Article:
|12.11.08 at 11:37 am ET|
On Thursday the first returns of the 2009 NBA All-Star ballots were announced, with Dwight Howard leading all votes (775,933) and Kobe Bryant leading the Western Conference (719,252). Kevin Garnett ranks fourth in the East (495,514) behind LeBron James (643,786) and Dwyane Wade (623,311).
Of the five Celtics starters on the ballot, Rondo is the only one not in top 10 voting at his position. Guard Gilbert Arenas, who has not played a game this season, has received nearly 65,000 votes. Below are the results for Eastern Conference voting: Read the rest of this entry »
|12.11.08 at 7:15 am ET|
“Sometimes he’s talking to himself, other times he’s talking to other people, but he’s always talking,” Stevenson told the Washington Post. “Just talking. And that gets me going because I like talking too. It’s kind of scary the way he does it. He cusses at himself … If ya’ll could be on the court, you’d see what he says. He’s kind of off.”
Stevenson is prepared for Garnett’s intensity when the Wizards talk on the Celtics tonight in Washington. Last season the Wizards were one of the few teams who had the Celtics number and won the regular season series 3-1, including shocking back-to-back victories. In a case of role reversal, Stevenson says it’s the Wiz, not the defending world champions, who are the targets.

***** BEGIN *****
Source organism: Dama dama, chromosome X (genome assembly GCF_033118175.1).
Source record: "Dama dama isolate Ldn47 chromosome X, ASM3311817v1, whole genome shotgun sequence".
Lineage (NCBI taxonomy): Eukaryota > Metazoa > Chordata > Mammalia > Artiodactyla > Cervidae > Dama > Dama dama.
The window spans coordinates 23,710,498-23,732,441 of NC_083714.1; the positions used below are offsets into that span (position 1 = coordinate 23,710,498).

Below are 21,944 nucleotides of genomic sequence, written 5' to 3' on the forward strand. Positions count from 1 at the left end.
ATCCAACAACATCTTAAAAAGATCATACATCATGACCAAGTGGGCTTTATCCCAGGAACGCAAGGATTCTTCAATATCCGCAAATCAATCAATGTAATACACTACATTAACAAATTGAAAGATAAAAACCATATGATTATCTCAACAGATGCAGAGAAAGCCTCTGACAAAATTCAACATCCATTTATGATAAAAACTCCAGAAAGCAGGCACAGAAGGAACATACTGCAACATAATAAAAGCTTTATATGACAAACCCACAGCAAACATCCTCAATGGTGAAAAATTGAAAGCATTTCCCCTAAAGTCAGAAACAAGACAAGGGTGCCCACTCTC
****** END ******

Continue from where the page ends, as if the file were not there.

“We were talking a lot of smack, too, especially me (last season). So I know they’re going to be coming in here ready,” he said. “I know I’ve got a big target on my chest. Every time we played them it was a real talkative game and a real hard game, so they’re going to come in feeling that they owe us something.”
The league-leading Celtics (20-2) enter Thursday’s match up on a 12-game winning streak. The Wizards are 4-15 without Gilbert Arenas and have the worst record in the Eastern Conference. As for Garnett, he has a career average of 21.2 points and 11.1 per game against the Wizards.